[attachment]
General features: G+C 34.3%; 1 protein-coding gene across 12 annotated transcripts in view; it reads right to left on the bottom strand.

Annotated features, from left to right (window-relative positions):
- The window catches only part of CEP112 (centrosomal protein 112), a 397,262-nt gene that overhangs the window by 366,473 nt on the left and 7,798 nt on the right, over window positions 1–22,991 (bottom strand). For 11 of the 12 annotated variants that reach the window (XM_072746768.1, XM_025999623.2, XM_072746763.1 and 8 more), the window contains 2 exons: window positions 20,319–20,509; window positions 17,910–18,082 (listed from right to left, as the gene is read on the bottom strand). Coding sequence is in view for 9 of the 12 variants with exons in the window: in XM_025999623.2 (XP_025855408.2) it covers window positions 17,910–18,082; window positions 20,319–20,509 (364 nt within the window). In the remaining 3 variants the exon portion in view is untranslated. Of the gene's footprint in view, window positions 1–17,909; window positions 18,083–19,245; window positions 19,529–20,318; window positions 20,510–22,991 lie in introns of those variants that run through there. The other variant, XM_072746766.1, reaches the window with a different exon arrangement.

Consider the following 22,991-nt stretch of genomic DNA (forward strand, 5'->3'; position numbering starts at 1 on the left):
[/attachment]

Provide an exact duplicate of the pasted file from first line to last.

General features: G+C 34.3%; 1 protein-coding gene across 12 annotated transcripts in view; it reads right to left on the bottom strand.

Annotated features, from left to right (window-relative positions):
- The window catches only part of CEP112 (centrosomal protein 112), a 397,262-nt gene that overhangs the window by 366,473 nt on the left and 7,798 nt on the right, over window positions 1–22,991 (bottom strand). For 11 of the 12 annotated variants that reach the window (XM_072746768.1, XM_025999623.2, XM_072746763.1 and 8 more), the window contains 2 exons: window positions 20,319–20,509; window positions 17,910–18,082 (listed from right to left, as the gene is read on the bottom strand). Coding sequence is in view for 9 of the 12 variants with exons in the window: in XM_025999623.2 (XP_025855408.2) it covers window positions 17,910–18,082; window positions 20,319–20,509 (364 nt within the window). In the remaining 3 variants the exon portion in view is untranslated. Of the gene's footprint in view, window positions 1–17,909; window positions 18,083–19,245; window positions 19,529–20,318; window positions 20,510–22,991 lie in introns of those variants that run through there. The other variant, XM_072746766.1, reaches the window with a different exon arrangement.

Consider the following 22,991-nt stretch of genomic DNA (forward strand, 5'->3'; position numbering starts at 1 on the left):